SINGAPORE: Tests done by Singapore’s central bank show Asian companies can withstand shocks far greater than the 1997 and 2008 financial crises, according to Ravi Menon, managing director of the Monetary Authority of Singapore (MAS).
Rising interest rates in the United States and other developed markets would add to the debt costs of Asian businesses and consumers, putting stress on over-extended borrowers if regional currencies weaken sharply as well, Menon said in a column published in Business Times newspaper.
But Asian companies and Singapore banks are in a better position to withstand that scenario, he said.
“The Monetary Authority of Singapore’s top-down reverse stress tests show that the Asian corporate sector would require shocks far greater than those seen in the 1997 Asian financial crisis or 2008 global crisis to come under significant stress,” Menon said.
“Our tests also show that banks in Singapore can withstand a stress scenario of steep regional currency depreciation and sharp increases in interest rates,” he said.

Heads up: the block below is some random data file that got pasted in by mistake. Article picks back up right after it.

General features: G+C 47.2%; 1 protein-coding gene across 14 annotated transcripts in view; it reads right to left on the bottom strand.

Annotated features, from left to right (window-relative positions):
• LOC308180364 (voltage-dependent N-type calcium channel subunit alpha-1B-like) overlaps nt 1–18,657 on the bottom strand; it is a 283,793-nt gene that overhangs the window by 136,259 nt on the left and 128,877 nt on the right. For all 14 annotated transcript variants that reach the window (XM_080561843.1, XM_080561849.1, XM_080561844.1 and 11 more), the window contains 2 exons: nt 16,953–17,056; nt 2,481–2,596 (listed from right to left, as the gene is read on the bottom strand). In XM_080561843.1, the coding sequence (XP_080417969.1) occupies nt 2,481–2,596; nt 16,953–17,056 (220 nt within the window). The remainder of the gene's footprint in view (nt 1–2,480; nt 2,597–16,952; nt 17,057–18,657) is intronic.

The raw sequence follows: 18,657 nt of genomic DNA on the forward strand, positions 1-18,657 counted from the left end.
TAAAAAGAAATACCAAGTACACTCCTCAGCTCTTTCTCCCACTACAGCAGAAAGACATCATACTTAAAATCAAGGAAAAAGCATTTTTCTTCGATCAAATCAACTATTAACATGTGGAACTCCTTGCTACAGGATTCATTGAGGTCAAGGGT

While policy “normalisation” may help to curb debt growth and reduce financial-stability risks, a rapid increase in rates “could result in currency volatility amidst high capital outflows,” he said.
The column was based on an abridged interview done by the Official Monetary and Financial Institutions Forum and due to be published in their monthly magazine, Business Times said.
Profits at Singapore’s three publicly traded banks have come under strain from a weakening domestic economy and from increased charges for loan losses tied to the oil and gas industry. Asian currencies have also come under pressure as investors raised bets of US rate increases this year, adding to debt costs.
China’s debt levels “remain substantial” and steps taken to curb “property market exuberance” and reducing corporate debt levels “must be more pronounced this year,” Menon said.